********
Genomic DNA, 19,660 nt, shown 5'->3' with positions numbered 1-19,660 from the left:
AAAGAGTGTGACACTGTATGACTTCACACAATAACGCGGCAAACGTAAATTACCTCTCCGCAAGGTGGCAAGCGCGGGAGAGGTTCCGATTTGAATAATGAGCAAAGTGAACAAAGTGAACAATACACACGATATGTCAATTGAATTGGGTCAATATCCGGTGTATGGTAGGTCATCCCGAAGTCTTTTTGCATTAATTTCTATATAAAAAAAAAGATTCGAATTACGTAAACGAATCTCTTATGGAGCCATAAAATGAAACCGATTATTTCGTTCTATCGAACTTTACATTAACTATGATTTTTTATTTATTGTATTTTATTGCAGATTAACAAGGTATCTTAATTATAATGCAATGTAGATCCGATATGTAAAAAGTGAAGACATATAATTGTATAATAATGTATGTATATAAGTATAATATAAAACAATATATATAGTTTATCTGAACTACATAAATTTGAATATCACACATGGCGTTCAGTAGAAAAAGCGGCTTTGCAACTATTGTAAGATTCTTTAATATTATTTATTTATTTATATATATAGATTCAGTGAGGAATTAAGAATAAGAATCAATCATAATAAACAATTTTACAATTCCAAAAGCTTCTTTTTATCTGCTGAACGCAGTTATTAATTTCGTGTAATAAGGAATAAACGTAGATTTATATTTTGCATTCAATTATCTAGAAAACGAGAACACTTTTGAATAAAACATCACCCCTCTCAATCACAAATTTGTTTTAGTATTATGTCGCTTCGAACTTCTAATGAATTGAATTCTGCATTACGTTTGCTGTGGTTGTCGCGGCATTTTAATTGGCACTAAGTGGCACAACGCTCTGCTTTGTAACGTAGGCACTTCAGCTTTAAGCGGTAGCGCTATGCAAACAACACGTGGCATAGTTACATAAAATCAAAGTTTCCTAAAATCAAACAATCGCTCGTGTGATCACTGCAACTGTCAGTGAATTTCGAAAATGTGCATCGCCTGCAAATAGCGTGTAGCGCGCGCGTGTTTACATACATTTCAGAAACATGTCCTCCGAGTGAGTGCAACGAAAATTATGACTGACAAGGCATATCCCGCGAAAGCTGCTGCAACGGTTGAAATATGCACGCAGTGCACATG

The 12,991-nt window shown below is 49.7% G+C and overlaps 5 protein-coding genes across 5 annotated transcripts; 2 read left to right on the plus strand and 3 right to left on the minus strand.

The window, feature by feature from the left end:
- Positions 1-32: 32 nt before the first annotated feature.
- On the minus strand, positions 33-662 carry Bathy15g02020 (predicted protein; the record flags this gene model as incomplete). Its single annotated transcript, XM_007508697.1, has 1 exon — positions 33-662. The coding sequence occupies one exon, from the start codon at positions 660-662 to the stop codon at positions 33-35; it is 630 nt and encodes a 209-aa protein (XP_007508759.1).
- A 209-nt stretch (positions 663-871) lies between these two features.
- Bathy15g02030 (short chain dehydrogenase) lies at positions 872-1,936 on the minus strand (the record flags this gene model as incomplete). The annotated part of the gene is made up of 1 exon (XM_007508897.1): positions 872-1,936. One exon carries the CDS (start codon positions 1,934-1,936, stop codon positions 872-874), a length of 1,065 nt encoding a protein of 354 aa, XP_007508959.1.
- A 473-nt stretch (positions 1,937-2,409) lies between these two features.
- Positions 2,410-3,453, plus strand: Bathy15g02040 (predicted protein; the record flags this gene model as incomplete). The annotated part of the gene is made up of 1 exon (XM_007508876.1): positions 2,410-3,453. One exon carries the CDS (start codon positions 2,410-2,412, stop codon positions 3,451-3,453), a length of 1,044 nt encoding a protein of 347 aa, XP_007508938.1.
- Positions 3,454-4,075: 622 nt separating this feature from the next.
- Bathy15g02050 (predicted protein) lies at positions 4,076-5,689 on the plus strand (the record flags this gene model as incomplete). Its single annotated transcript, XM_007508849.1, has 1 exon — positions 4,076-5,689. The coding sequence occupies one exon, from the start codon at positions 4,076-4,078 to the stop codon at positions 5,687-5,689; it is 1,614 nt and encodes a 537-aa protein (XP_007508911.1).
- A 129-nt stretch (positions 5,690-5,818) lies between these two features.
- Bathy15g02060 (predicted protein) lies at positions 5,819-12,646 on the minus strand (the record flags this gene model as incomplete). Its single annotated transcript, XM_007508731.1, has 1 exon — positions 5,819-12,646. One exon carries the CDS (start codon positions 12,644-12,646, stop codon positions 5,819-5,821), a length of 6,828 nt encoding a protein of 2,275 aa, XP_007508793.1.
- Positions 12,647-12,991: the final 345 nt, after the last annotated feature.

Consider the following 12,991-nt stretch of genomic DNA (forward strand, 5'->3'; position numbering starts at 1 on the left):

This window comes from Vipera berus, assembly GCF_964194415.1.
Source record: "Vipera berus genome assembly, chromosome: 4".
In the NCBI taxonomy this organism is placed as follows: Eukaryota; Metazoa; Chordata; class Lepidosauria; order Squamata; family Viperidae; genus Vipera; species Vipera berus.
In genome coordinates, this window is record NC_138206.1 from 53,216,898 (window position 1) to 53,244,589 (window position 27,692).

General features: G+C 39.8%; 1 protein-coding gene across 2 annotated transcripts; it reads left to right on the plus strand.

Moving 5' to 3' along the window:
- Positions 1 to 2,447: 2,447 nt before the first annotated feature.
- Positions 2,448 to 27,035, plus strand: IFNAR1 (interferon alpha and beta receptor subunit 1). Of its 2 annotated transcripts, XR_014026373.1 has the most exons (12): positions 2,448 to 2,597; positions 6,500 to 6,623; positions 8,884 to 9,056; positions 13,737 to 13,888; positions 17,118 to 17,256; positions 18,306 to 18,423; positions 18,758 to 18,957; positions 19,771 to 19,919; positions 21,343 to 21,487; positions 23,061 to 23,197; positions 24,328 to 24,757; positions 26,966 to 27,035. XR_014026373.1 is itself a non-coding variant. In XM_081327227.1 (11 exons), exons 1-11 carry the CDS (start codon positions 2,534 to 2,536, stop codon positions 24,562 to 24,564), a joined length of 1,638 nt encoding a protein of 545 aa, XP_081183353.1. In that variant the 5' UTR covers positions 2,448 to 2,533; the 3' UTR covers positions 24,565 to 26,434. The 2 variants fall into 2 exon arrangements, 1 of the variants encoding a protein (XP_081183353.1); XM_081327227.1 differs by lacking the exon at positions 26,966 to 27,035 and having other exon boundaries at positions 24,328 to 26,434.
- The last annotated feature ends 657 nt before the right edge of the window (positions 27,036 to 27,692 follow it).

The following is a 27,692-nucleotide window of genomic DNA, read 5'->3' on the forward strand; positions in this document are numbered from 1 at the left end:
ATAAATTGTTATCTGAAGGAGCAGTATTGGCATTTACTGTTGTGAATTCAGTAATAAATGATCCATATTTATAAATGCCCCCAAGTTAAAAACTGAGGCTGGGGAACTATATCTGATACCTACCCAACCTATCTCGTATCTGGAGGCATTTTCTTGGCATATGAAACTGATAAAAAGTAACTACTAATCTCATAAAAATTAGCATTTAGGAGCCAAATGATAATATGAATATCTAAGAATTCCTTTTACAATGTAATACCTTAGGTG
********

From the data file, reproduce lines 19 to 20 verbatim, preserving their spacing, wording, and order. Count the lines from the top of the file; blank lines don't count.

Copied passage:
In the NCBI taxonomy this organism is placed as follows: Eukaryota; Metazoa; Chordata; class Lepidosauria; order Squamata; family Viperidae; genus Vipera; species Vipera berus.
In genome coordinates, this window is record NC_138206.1 from 53,216,898 (window position 1) to 53,244,589 (window position 27,692).